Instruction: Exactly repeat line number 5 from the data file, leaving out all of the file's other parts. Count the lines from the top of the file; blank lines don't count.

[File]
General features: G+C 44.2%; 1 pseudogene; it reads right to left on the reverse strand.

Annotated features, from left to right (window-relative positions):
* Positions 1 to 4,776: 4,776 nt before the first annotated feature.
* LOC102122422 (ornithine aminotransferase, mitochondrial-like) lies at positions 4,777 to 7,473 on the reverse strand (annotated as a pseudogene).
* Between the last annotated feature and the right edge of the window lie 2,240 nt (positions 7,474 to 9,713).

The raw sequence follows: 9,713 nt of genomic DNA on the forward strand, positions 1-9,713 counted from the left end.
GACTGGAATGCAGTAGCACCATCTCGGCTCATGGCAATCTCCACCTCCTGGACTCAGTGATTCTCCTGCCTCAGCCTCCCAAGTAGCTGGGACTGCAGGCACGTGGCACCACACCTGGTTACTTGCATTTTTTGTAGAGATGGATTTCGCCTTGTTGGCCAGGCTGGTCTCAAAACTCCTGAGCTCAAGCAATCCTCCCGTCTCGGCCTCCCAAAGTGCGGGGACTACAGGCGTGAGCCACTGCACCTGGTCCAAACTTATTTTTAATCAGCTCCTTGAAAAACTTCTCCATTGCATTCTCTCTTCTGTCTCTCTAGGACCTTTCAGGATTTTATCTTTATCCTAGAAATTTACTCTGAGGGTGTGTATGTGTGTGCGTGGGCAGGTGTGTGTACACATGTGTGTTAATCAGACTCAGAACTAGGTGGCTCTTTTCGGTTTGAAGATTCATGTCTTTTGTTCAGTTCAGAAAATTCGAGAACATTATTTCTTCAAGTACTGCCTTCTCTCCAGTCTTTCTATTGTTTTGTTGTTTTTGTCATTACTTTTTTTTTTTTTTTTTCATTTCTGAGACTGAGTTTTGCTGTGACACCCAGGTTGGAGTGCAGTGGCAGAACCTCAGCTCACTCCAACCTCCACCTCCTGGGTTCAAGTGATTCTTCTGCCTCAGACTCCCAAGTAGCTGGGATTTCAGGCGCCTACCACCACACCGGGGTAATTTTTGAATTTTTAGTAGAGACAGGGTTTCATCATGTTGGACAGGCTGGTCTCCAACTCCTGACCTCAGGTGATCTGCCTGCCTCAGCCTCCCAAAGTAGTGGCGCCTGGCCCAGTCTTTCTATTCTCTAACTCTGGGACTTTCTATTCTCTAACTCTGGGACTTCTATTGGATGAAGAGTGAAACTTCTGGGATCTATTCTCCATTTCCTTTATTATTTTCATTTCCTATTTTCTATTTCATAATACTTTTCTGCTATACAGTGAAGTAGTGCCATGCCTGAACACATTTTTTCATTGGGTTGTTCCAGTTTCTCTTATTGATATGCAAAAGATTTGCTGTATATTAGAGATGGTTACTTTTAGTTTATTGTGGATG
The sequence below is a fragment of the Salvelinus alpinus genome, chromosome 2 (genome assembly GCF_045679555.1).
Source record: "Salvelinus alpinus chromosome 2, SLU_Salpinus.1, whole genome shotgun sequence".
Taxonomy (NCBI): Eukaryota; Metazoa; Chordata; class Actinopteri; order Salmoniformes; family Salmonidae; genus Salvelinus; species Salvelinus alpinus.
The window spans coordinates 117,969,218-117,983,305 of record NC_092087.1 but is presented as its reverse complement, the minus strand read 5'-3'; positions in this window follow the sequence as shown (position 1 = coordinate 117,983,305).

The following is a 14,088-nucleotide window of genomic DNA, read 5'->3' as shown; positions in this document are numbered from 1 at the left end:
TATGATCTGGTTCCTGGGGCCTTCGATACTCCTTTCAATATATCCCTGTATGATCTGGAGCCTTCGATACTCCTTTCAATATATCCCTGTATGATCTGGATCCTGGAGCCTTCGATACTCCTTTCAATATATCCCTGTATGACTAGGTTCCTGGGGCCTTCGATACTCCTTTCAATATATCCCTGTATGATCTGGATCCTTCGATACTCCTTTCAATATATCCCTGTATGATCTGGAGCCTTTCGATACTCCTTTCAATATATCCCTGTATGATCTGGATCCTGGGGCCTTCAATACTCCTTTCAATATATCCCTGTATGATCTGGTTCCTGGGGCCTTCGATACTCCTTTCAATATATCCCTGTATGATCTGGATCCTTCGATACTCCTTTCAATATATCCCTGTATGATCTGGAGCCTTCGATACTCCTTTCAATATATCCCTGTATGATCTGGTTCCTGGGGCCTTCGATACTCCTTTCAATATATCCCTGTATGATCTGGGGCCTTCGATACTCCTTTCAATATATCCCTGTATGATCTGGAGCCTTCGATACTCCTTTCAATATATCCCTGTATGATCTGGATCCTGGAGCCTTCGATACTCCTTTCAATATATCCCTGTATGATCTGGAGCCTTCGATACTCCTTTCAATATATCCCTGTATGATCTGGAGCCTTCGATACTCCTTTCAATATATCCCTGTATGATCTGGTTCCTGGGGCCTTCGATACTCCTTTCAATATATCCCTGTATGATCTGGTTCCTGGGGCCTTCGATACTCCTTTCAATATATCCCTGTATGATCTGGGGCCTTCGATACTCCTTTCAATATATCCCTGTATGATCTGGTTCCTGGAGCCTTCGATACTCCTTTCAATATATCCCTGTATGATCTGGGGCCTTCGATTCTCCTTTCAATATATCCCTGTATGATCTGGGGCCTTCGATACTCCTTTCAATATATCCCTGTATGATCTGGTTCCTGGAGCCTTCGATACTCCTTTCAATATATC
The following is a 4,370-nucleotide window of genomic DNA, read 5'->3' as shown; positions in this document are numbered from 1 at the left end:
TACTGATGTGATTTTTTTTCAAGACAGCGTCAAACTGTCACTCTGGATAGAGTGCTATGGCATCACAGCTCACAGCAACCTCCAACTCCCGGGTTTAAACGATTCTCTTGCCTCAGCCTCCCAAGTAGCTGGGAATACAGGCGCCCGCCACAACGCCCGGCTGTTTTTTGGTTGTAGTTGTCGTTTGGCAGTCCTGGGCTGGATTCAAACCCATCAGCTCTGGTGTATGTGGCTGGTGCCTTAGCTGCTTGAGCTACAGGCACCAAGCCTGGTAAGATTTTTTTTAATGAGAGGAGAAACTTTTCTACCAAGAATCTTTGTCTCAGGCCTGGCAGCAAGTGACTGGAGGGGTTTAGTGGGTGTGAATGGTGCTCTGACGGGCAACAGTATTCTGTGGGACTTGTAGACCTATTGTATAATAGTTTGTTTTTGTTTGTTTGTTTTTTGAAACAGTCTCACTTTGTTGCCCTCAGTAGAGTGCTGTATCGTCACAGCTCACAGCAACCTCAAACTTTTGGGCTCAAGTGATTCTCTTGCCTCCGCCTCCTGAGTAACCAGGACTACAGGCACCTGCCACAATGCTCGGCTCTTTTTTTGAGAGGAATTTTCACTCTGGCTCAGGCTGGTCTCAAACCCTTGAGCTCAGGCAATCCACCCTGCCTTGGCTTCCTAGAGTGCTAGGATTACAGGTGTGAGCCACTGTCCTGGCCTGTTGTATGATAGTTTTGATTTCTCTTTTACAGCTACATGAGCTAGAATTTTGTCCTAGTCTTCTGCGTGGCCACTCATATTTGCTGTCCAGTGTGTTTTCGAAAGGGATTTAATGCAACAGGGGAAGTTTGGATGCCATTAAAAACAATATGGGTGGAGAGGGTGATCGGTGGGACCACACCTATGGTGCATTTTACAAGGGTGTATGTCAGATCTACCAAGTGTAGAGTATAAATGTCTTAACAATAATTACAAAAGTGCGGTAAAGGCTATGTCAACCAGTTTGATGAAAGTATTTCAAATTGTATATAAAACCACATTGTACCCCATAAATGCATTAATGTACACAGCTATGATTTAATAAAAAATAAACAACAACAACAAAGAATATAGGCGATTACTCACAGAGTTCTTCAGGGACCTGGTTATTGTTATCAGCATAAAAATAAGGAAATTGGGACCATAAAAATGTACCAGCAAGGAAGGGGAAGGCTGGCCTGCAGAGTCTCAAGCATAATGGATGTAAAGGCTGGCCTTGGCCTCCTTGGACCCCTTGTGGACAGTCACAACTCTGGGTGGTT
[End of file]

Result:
* Between the last annotated feature and the right edge of the window lie 2,240 nt (positions 7,474 to 9,713).